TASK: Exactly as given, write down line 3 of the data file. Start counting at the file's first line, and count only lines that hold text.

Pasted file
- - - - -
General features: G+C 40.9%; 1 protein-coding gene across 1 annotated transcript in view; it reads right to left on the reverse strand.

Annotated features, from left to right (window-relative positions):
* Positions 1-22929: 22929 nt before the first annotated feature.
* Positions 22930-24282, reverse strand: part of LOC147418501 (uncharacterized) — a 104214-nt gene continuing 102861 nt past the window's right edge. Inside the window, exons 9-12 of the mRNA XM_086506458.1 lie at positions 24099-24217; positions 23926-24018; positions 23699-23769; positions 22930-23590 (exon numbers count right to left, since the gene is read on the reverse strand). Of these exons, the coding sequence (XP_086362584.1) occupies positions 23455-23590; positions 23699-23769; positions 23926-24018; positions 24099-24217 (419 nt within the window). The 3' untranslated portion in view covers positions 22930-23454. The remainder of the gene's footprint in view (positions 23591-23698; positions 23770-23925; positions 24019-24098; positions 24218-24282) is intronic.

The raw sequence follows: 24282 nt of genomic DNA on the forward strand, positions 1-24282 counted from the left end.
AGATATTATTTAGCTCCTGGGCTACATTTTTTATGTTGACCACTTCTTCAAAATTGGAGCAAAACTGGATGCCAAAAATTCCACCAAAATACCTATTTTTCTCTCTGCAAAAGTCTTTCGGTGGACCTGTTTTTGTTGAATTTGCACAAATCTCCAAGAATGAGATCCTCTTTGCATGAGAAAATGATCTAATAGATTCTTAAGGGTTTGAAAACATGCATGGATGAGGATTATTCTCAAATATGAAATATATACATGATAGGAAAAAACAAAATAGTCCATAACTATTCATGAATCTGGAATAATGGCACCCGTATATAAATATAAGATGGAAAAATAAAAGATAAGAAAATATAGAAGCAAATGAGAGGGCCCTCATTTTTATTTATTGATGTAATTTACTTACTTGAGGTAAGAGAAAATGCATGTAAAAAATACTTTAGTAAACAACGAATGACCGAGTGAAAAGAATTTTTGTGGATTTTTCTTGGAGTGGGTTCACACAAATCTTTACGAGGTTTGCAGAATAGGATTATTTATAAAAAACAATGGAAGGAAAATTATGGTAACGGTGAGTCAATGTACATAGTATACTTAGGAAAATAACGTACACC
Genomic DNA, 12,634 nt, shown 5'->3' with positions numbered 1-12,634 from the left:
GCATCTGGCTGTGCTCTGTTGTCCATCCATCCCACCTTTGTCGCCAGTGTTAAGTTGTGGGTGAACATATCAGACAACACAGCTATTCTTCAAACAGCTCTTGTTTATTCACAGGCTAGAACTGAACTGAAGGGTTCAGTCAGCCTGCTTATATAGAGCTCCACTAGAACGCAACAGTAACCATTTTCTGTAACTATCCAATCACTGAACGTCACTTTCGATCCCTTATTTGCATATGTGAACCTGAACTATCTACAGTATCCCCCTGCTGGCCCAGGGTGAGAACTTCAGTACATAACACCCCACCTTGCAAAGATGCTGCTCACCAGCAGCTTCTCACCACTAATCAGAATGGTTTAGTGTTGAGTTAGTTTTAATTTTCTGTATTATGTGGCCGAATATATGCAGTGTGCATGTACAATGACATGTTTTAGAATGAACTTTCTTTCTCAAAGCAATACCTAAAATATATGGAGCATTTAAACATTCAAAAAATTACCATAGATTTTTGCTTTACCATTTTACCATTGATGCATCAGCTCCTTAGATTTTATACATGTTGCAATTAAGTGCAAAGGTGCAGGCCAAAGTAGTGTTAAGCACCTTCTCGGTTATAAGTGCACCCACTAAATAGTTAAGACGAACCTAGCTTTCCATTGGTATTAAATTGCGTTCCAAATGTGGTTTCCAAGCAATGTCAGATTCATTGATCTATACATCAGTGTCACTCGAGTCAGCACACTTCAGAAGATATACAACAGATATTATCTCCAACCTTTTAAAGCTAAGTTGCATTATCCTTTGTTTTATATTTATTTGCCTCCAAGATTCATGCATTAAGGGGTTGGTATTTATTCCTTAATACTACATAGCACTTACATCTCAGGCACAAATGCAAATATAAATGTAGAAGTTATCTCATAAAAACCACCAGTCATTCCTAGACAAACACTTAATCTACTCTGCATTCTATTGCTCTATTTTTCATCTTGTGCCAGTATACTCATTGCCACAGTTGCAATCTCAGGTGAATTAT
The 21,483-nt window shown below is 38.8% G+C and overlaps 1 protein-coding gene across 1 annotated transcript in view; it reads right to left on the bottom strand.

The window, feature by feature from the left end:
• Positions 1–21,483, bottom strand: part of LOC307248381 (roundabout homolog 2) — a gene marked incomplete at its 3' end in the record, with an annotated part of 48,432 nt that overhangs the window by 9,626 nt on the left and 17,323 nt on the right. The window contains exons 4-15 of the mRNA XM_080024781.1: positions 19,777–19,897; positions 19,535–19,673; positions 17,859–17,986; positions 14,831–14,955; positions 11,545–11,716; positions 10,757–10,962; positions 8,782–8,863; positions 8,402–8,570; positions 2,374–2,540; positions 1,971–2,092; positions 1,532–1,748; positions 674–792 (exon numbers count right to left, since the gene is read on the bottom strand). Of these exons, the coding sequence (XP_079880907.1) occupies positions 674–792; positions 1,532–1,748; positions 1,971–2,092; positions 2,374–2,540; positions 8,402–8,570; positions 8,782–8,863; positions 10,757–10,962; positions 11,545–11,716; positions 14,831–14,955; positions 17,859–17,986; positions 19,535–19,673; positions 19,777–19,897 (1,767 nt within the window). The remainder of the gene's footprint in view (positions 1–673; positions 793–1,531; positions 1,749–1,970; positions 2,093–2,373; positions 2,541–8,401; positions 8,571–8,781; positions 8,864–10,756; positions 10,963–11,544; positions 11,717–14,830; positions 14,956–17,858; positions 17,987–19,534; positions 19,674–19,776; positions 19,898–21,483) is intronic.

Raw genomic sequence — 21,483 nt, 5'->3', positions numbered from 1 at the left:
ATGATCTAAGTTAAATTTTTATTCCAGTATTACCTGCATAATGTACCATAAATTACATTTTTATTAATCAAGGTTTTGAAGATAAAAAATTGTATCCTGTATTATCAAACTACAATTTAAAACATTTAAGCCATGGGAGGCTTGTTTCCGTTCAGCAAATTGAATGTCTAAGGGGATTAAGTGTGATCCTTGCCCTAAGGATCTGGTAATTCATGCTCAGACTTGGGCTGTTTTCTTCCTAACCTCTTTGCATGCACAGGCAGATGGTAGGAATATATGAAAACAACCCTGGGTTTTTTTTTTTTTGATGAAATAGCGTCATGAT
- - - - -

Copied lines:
* Positions 1-22929: 22929 nt before the first annotated feature.